41. The Supreme Court and the Federal Officer Removal Statute
A quick and dirty overview of how the federal officer removal statute, as interpreted by the Court, maps onto the latest indictment of former President Trump on state criminal charges in Georgia
Welcome back to “One First,” a weekly newsletter that aims to make the U.S. Supreme Court more accessible to all of us.
Every Monday morning, I’ll be offering an update on goings-on at the Court; a longer introduction to the Court’s history, current work, or key players; and some Court-related trivia. If you’re enjoying the newsletter, I hope that you’ll consider sharing it with your networks (and subscribing if you don’t already):
On the Docket
After the flurry of activity the previous week, last week was pretty quiet at the Court. There was only a single order of the full Court (denying the ACLU of Florida’s application to vacate a lower-court stay in litigation over districting in the City of Miami), along with a handful of emergency applications that were denied in chambers. And at least for now, there are no pending applications likely to lead to action by the full Court this week, so there may well be another quiet week in store.
The One First Long Read: Federal Officer Removal
The latest indictment of former President Trump—on a broad array of state criminal charges in Fulton County, Georgia—has, among other things, brought a lot of interest to the scope of an obscure but important federal law known informally as the “federal officer removal statute,” whether it allows for the removal of some or all of the prosecution from state court to federal court, and what happens if and when some or all of the case is removed.
The statute, which dates in some form all the way back to 1815 and is codified today at 28 U.S.C. § 1442, provides a mechanism through which federal officers who are defendants to civil or criminal suits in state courts can remove the case to federal court. (My thanks to University of Texas 2L Isabella Sofroniou for helping with some of the research related to today’s post.)
As relevant here, the central provision, § 1442(a)(1), authorizes removal of any civil or criminal suit against
The United States or any agency thereof or any officer (or any person acting under that officer) of the United States or of any agency thereof, in an official or individual capacity, for or relating to any act under color of such office or on account of any right, title or authority claimed under any Act of Congress for the apprehension or punishment of criminals or the collection of the revenue. [emphasis mine]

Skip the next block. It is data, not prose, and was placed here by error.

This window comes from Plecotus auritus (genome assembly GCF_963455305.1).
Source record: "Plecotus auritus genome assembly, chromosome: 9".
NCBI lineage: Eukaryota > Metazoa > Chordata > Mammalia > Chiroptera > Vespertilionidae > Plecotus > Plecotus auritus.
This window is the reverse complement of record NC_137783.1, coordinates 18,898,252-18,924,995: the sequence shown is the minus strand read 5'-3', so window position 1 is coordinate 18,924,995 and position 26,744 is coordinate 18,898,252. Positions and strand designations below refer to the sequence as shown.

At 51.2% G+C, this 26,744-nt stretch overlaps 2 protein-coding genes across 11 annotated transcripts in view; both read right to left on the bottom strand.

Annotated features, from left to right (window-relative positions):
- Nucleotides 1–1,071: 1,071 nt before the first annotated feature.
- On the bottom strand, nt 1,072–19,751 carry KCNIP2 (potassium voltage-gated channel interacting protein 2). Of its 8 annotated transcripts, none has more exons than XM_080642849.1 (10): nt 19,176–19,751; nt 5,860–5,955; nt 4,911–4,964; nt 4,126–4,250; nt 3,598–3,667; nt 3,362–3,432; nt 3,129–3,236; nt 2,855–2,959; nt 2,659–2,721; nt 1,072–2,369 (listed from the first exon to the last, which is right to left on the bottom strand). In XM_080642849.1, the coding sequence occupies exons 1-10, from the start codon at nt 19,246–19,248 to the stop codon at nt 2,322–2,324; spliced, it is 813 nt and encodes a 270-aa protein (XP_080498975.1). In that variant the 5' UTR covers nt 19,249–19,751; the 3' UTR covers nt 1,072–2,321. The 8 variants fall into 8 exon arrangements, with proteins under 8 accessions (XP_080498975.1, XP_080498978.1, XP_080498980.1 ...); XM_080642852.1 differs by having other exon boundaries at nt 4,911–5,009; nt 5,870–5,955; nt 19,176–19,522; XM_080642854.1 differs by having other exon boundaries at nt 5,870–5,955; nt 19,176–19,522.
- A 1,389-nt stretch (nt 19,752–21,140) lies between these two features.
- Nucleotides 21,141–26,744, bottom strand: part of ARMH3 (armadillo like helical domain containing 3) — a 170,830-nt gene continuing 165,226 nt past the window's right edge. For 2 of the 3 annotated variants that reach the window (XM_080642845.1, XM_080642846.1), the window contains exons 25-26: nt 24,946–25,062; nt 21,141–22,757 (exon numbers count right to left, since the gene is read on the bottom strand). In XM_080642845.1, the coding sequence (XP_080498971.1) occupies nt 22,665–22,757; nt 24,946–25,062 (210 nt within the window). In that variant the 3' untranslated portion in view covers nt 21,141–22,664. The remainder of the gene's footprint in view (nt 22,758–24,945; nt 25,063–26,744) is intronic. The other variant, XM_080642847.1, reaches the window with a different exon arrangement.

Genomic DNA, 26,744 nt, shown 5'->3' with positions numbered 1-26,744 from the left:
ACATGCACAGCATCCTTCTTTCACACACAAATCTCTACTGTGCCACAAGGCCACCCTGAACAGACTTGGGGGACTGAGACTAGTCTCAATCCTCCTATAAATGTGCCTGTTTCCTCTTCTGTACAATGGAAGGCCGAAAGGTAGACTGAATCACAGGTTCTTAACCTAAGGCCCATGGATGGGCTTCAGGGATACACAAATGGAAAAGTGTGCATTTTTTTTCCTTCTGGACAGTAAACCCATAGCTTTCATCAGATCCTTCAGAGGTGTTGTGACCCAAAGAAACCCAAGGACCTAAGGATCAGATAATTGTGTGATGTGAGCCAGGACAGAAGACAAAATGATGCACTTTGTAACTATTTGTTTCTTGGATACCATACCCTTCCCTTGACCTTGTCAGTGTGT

In other words, the text of the statute adopts a fairly broad causal connection between the suit and the removal—appearing to authorize removal so long as the suit “relate[s] to any act under color of” the defendant’s federal office. (That’s why, among other things, there’s little question that the statute can be invoked by former federal officers if the lawsuit relates to conduct undertaken while they were in office.)
As Justice Marshall wrote for the Court in 1969, this textual breadth is supported by the historical evolution of the statute:
The federal officer removal statute has had a long history. The first such removal provision was included in an 1815 customs statute. It was part of an attempt to enforce an embargo on trade with England over the opposition of the New England States, where the War of 1812 was quite unpopular. It allowed federal officials involved in the enforcement of the customs statute to remove to the federal courts any suit or prosecution commenced because of any act done ‘under colour’ of the statute. Obviously, the removal provision was an attempt to protect federal officers from interference by hostile state courts. This provision was not, however, permanent; it was by its terms to expire at the end of the war. But other periods of national stress spawned similar enactments. South Carolina's threats of nullification in 1833 led to the passage of the so-called Force Bill, which allowed removal of all suits or prosecutions for acts done under the customs laws. A new group of removal statutes came with the Civil War, and they were eventually codified into a permanent statute which applied mainly to cases growing out of enforcement of the revenue laws. Finally, Congress extended the statute to cover all federal officers when it passed the current provision as part of the Judicial Code of 1948.